Weather Forecast


Farewell, Mr. Dockter: DHS Principal resigns after 40 years in education

Ron Dockter spent the past 14 years as principal of Dickinson High School. He will be retiring this summer, closing out a 40 year career in North Dakota education. Iain Woessner/The Dickinson Press

After 40 years of working in education, Ron Dockter is stepping down as principal of Dickinson High School, a title he has held for 14 years.

He bids farewell to a school that grew and changed considerably under his leadership, and that faces even greater challenges to come.

"It's something my wife and I talked about for a lot of years and I just thought, it's an appropriate time for me to do it, I'm in good health," Dockter said Wednesday. "I've got some things I'd like to do."

He acknowledged that, with discussions on whether to expand the existing facility or build a new school still ongoing in the school district, DHS is going to need a strong person to fill the position.

"There will be (need for strong leadership). It's unfortunate at this particular time, but we've got some good people in this district," Dockter said. "That's something I've always been fortunate in, having good people to work with."

Dockter will miss the relationships he's forged with parents, faculty and students over his years at DHS. Having seen them grow and enter into the community on their own, he said it means a lot when former students seek him out to let him know how their lives are going.

"The thing that is most precious to me are these kids, well they're now adults, but they come back to me and they remind me of something ... that I either said or helped them with and how they've taken that and gone out into their life and become successes with it," Dockter said. "Now they may have struggled in school ... but they come back and say 'hey, this is what's going on with my life. I just want to let you know'...Just coming back to see me says a lot."

Dockter's journey in education began as many do, with a few influential teachers and coaches who, at a young age, instilled in him a desire to work with young people. His family always valued education and set an expectation for him and his siblings to succeed academically.

"I never ever planned on becoming a principal. I had a couple of high school teachers and coaches who were very influential in my life. I knew from about 15, 16 that I wanted to teach, I wanted to coach," Dockter said. "Education in my family was a pretty big deal, my mom was a teacher years ago ... it was never a question, it was always understood that we were going to advance our education."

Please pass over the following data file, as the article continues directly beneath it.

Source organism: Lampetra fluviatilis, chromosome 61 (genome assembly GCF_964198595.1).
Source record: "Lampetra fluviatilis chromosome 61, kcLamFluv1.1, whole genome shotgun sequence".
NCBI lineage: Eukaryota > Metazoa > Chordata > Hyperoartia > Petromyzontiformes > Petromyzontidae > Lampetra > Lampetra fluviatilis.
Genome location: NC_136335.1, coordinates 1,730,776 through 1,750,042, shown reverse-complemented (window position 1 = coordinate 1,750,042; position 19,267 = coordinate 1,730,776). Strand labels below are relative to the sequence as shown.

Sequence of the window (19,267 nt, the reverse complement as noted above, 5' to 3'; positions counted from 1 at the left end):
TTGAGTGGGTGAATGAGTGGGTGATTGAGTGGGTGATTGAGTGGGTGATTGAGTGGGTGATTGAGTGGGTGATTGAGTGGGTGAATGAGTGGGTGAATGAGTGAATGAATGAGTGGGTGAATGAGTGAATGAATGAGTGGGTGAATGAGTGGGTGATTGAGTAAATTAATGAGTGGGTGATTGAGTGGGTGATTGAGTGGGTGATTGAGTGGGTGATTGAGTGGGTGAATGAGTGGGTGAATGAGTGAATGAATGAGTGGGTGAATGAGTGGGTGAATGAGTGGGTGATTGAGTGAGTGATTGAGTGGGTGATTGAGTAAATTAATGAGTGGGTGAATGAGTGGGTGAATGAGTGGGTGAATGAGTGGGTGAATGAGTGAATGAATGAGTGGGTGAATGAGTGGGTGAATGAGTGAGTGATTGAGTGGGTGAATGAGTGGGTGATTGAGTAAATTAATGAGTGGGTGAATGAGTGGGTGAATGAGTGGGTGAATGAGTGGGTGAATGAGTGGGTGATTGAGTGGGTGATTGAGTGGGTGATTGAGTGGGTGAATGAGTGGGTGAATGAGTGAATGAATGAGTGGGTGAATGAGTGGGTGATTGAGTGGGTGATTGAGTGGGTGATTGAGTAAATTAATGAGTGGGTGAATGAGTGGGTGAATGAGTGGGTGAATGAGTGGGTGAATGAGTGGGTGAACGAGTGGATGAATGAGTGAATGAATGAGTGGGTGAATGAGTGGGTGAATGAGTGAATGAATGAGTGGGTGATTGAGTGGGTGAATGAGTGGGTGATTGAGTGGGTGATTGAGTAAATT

Describing himself as an "okay" student, graduating from a class of 25, Dockter has seen the world of education dramatically shift and change, with security concerns and technology being most evident.

"When I first became a principal we didn't even practice lockdown, because obviously that wasn't (a common concern), but that changed," Dockter said. "We practice those drills, whether it be a fire drill or a lockdown drill ... because obviously if you can't keep your kids safe they're not going to be able to learn. That has been a big change in my 40 years."

Advances in technology have made life easier for students and teachers, but he expressed concern that face-to-face interaction will be lost. Instilling in students a fundamental capacity to communicate is important for Dockter.

"When they go out into the world, if they know how to communicate with people ... how to show kindness and empathy to people, I think that goes a long way," he said.

Dockter began his career McVille, teaching history and coaching for three years. He moved on to Tioga, where he stayed for 23 years, teaching, coaching and ultimately becoming principal and athletic director. When an opportunity presented itself in Dickinson, Dockter went for it.

"Tioga was a good place for us. My kids at the time, they had all graduated ... the opening came up, I thought 'what the heck, let's see what happens,'" Dockter said. "(Dickinson) was a bigger town but still had a small town feeling. Even though the town has grown considerably in the 14 years I've been here, that hasn't changed. There are still very caring, good parents, good students, willing to do what's best not only for this school and the student, but the community as a whole."

Dickinson has changed a lot, growing in the wake of the Bakken oil boom. Dockter said that the student body lacked diversity when he first arrived, which has changed in recent years.

"Right now we have students not only from other states, all over the country but also all over the world. We have students from the Congo, parts of Africa," Dockter said. "We have a number of different languages being spoken here. We must have 25 to 30 (English Language Learner) kids and that's pretty cool. The other thing about Dickinson High and the people, the students and staff—they treat those students who come from other backgrounds and other cultures, they treat them well. They accept them, they draw them in and they make them a part of what Dickinson High is all about."